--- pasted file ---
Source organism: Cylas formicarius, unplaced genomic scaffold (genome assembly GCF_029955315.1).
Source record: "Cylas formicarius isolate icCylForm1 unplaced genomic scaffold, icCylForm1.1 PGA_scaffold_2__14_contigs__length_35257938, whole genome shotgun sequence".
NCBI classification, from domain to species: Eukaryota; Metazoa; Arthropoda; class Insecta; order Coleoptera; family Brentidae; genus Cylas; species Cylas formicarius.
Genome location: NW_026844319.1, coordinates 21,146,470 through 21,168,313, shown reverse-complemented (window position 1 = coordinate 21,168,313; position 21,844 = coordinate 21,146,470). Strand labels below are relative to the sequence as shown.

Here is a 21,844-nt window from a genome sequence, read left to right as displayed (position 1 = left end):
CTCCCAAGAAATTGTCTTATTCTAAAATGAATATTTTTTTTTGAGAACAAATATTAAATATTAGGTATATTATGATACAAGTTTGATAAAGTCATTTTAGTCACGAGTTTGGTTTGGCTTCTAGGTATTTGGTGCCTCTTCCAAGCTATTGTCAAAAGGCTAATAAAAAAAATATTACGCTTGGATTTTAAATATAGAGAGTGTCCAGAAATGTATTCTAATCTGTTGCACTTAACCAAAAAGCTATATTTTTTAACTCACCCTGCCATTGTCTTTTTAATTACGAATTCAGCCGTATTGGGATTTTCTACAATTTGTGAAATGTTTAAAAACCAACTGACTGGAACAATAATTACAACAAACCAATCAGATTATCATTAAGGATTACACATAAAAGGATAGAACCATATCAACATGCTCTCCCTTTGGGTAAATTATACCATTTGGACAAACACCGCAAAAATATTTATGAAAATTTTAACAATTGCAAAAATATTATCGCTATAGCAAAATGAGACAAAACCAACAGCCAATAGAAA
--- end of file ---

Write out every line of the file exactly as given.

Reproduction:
Source organism: Cylas formicarius, unplaced genomic scaffold (genome assembly GCF_029955315.1).
Source record: "Cylas formicarius isolate icCylForm1 unplaced genomic scaffold, icCylForm1.1 PGA_scaffold_2__14_contigs__length_35257938, whole genome shotgun sequence".
NCBI classification, from domain to species: Eukaryota; Metazoa; Arthropoda; class Insecta; order Coleoptera; family Brentidae; genus Cylas; species Cylas formicarius.
Genome location: NW_026844319.1, coordinates 21,146,470 through 21,168,313, shown reverse-complemented (window position 1 = coordinate 21,168,313; position 21,844 = coordinate 21,146,470). Strand labels below are relative to the sequence as shown.

Here is a 21,844-nt window from a genome sequence, read left to right as displayed (position 1 = left end):
CTCCCAAGAAATTGTCTTATTCTAAAATGAATATTTTTTTTTGAGAACAAATATTAAATATTAGGTATATTATGATACAAGTTTGATAAAGTCATTTTAGTCACGAGTTTGGTTTGGCTTCTAGGTATTTGGTGCCTCTTCCAAGCTATTGTCAAAAGGCTAATAAAAAAAATATTACGCTTGGATTTTAAATATAGAGAGTGTCCAGAAATGTATTCTAATCTGTTGCACTTAACCAAAAAGCTATATTTTTTAACTCACCCTGCCATTGTCTTTTTAATTACGAATTCAGCCGTATTGGGATTTTCTACAATTTGTGAAATGTTTAAAAACCAACTGACTGGAACAATAATTACAACAAACCAATCAGATTATCATTAAGGATTACACATAAAAGGATAGAACCATATCAACATGCTCTCCCTTTGGGTAAATTATACCATTTGGACAAACACCGCAAAAATATTTATGAAAATTTTAACAATTGCAAAAATATTATCGCTATAGCAAAATGAGACAAAACCAACAGCCAATAGAAA